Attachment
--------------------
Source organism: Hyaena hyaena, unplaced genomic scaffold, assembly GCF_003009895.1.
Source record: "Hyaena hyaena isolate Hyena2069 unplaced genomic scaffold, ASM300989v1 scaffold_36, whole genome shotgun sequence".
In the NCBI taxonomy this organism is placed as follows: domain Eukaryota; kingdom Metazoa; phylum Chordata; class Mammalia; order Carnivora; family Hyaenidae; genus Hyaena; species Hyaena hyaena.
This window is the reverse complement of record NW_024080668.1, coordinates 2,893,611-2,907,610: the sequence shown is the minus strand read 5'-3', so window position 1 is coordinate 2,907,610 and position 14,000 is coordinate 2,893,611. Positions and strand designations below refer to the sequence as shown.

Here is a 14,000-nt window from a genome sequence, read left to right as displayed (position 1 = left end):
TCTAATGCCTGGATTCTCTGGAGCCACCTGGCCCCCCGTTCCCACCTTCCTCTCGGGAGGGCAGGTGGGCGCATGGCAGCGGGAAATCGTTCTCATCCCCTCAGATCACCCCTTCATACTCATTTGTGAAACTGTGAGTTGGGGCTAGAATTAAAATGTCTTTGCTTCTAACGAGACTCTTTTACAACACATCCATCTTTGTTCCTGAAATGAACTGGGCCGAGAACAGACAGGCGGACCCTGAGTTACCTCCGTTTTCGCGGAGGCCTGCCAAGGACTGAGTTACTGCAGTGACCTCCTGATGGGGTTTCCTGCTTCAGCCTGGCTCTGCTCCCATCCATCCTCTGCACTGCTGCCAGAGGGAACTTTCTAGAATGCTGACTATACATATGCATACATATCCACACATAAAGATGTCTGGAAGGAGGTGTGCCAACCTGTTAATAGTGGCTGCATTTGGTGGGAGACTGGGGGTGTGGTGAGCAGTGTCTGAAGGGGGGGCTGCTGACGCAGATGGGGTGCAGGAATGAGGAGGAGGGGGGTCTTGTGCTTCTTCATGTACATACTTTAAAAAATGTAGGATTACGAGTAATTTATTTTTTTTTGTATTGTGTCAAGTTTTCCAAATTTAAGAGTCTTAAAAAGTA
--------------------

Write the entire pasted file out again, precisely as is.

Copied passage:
Source organism: Hyaena hyaena, unplaced genomic scaffold, assembly GCF_003009895.1.
Source record: "Hyaena hyaena isolate Hyena2069 unplaced genomic scaffold, ASM300989v1 scaffold_36, whole genome shotgun sequence".
In the NCBI taxonomy this organism is placed as follows: domain Eukaryota; kingdom Metazoa; phylum Chordata; class Mammalia; order Carnivora; family Hyaenidae; genus Hyaena; species Hyaena hyaena.
This window is the reverse complement of record NW_024080668.1, coordinates 2,893,611-2,907,610: the sequence shown is the minus strand read 5'-3', so window position 1 is coordinate 2,907,610 and position 14,000 is coordinate 2,893,611. Positions and strand designations below refer to the sequence as shown.

Here is a 14,000-nt window from a genome sequence, read left to right as displayed (position 1 = left end):
TCTAATGCCTGGATTCTCTGGAGCCACCTGGCCCCCCGTTCCCACCTTCCTCTCGGGAGGGCAGGTGGGCGCATGGCAGCGGGAAATCGTTCTCATCCCCTCAGATCACCCCTTCATACTCATTTGTGAAACTGTGAGTTGGGGCTAGAATTAAAATGTCTTTGCTTCTAACGAGACTCTTTTACAACACATCCATCTTTGTTCCTGAAATGAACTGGGCCGAGAACAGACAGGCGGACCCTGAGTTACCTCCGTTTTCGCGGAGGCCTGCCAAGGACTGAGTTACTGCAGTGACCTCCTGATGGGGTTTCCTGCTTCAGCCTGGCTCTGCTCCCATCCATCCTCTGCACTGCTGCCAGAGGGAACTTTCTAGAATGCTGACTATACATATGCATACATATCCACACATAAAGATGTCTGGAAGGAGGTGTGCCAACCTGTTAATAGTGGCTGCATTTGGTGGGAGACTGGGGGTGTGGTGAGCAGTGTCTGAAGGGGGGGCTGCTGACGCAGATGGGGTGCAGGAATGAGGAGGAGGGGGGTCTTGTGCTTCTTCATGTACATACTTTAAAAAATGTAGGATTACGAGTAATTTATTTTTTTTTGTATTGTGTCAAGTTTTCCAAATTTAAGAGTCTTAAAAAGTA